Professor and alumna Sharron Schlosser retired this May after teaching with Samford University’s Ida Moffett School of Nursing for 42 years. Before she left, she sat down and answered a few of our questions, reflecting on her experience as nurse and nurse educator.
What led you to be a nurse?
I’ve always been attracted to nursing because it is an art and a science. In nursing, we don’t do things just because that’s how it’s always been done… or because that’s what we’ve been told to do. Nursing is a science with evidence-based research, yet at the same time, it is not a cold science. Nursing is a profession instilled with care and compassion.
Often I hear it was a personal experience that called someone to nursing. That’s not the way it was for me. When I was a little girl, I went back and forth—one day I wanted to be a teacher, and another, I was going to be a nurse. The thought of combining them to do both never crossed my mind until after I graduated from nursing school.
Mrs. Moffett was director at Birmingham Baptist Hospital when I started in the diploma program. She made it possible for me to come to school. I got a scholarship that covered full tuition, room and board, and I received the scholarship the very week I had to submit my letter of intent. I don’t know how I would have paid for the program otherwise. Mrs. Moffett was such a visionary and so far ahead of her time.
What do you love about teaching?
My favorite part about teaching is seeing our students grow and develop. It’s amazing to witness the growth of a student—from the first day to the last. It is so rewarding to see them go forth and know they will grow and develop into the careers that lie ahead of them.
What advice would you share to our new nursing students?
Don’t see a patient as just a patient. See him or her as a member of someone’s family. The dynamics of a situation are always greater than the individual. Oftentimes, whatever is happening is a big deal for the entire family. To paraphrase Mrs. Moffett—we must really care for our patients. No matter how involved, how frustrating, how complex or how challenging a day might be—the bottom line is we are still there to care for that person.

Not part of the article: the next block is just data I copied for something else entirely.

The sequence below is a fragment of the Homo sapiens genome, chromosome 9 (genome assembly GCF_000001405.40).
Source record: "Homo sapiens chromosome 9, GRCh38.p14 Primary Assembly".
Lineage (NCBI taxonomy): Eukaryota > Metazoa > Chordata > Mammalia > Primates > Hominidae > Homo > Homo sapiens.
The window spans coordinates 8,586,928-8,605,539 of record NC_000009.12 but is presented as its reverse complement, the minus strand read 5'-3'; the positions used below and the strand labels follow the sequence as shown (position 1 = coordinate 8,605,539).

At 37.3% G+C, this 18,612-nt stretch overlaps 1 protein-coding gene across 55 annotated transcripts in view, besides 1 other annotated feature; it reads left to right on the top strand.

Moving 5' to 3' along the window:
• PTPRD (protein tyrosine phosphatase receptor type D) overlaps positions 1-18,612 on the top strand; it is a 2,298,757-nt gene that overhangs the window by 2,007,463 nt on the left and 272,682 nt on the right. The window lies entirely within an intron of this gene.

To quote Mrs. Moffett again, “Caring is the shining thread of gold that holds together the tapestry of life."
Isn’t that what we see in our lives every day? When someone is facing something difficult, we pull together and demonstrate care. It holds together our lives.
How do you see Ida Moffett School of Nursing growing toward the future?
Certainly, the school has worked to stay ahead of health care trends. This dates back the school’s foundation. Mrs. Moffett led the program to be the first accredited nursing program in the state. (It is always wise to be proactive and look at that.) Over the years, change will happen. It’s a normal part of research and evolution. It can just be difficult for us who have been around a long time. I rejoice that this school has stood the test of time for 95 years, and I pray that its mission and its focus of caring is still holding strong 90-something years from now.